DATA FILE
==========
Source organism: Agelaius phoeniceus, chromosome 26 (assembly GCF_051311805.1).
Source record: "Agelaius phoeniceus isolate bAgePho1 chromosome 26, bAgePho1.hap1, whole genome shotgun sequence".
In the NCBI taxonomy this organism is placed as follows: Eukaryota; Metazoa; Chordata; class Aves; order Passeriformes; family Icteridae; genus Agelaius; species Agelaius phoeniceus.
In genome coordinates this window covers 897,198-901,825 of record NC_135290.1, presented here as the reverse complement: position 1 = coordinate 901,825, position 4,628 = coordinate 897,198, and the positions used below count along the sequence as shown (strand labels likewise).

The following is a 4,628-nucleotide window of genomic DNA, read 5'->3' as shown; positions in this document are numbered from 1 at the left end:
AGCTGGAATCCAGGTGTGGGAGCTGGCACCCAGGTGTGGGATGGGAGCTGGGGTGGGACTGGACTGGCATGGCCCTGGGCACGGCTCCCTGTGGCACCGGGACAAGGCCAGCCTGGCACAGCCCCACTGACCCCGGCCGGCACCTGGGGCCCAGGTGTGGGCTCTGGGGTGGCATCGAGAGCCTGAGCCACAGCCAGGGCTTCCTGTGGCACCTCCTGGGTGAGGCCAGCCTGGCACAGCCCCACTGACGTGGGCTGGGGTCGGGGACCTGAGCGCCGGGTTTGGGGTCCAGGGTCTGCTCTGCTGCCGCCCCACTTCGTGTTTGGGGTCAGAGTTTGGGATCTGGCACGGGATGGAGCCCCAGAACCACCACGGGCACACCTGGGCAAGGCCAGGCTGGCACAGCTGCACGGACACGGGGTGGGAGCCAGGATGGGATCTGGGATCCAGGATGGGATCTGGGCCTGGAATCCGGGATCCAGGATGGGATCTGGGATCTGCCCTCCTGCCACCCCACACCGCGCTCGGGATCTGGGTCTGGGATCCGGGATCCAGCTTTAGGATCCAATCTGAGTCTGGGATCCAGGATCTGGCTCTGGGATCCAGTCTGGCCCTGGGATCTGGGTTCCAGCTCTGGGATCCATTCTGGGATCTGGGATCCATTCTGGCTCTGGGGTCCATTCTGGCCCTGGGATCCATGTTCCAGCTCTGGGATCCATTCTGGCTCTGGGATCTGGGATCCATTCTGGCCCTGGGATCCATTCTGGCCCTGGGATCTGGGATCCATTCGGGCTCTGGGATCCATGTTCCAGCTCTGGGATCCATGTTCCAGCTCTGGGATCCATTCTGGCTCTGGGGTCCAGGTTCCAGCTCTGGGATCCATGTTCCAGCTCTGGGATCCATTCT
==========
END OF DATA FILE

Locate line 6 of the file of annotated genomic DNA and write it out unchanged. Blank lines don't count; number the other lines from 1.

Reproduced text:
AGCTGGAATCCAGGTGTGGGAGCTGGCACCCAGGTGTGGGATGGGAGCTGGGGTGGGACTGGACTGGCATGGCCCTGGGCACGGCTCCCTGTGGCACCGGGACAAGGCCAGCCTGGCACAGCCCCACTGACCCCGGCCGGCACCTGGGGCCCAGGTGTGGGCTCTGGGGTGGCATCGAGAGCCTGAGCCACAGCCAGGGCTTCCTGTGGCACCTCCTGGGTGAGGCCAGCCTGGCACAGCCCCACTGACGTGGGCTGGGGTCGGGGACCTGAGCGCCGGGTTTGGGGTCCAGGGTCTGCTCTGCTGCCGCCCCACTTCGTGTTTGGGGTCAGAGTTTGGGATCTGGCACGGGATGGAGCCCCAGAACCACCACGGGCACACCTGGGCAAGGCCAGGCTGGCACAGCTGCACGGACACGGGGTGGGAGCCAGGATGGGATCTGGGATCCAGGATGGGATCTGGGCCTGGAATCCGGGATCCAGGATGGGATCTGGGATCTGCCCTCCTGCCACCCCACACCGCGCTCGGGATCTGGGTCTGGGATCCGGGATCCAGCTTTAGGATCCAATCTGAGTCTGGGATCCAGGATCTGGCTCTGGGATCCAGTCTGGCCCTGGGATCTGGGTTCCAGCTCTGGGATCCATTCTGGGATCTGGGATCCATTCTGGCTCTGGGGTCCATTCTGGCCCTGGGATCCATGTTCCAGCTCTGGGATCCATTCTGGCTCTGGGATCTGGGATCCATTCTGGCCCTGGGATCCATTCTGGCCCTGGGATCTGGGATCCATTCGGGCTCTGGGATCCATGTTCCAGCTCTGGGATCCATGTTCCAGCTCTGGGATCCATTCTGGCTCTGGGGTCCAGGTTCCAGCTCTGGGATCCATGTTCCAGCTCTGGGATCCATTCT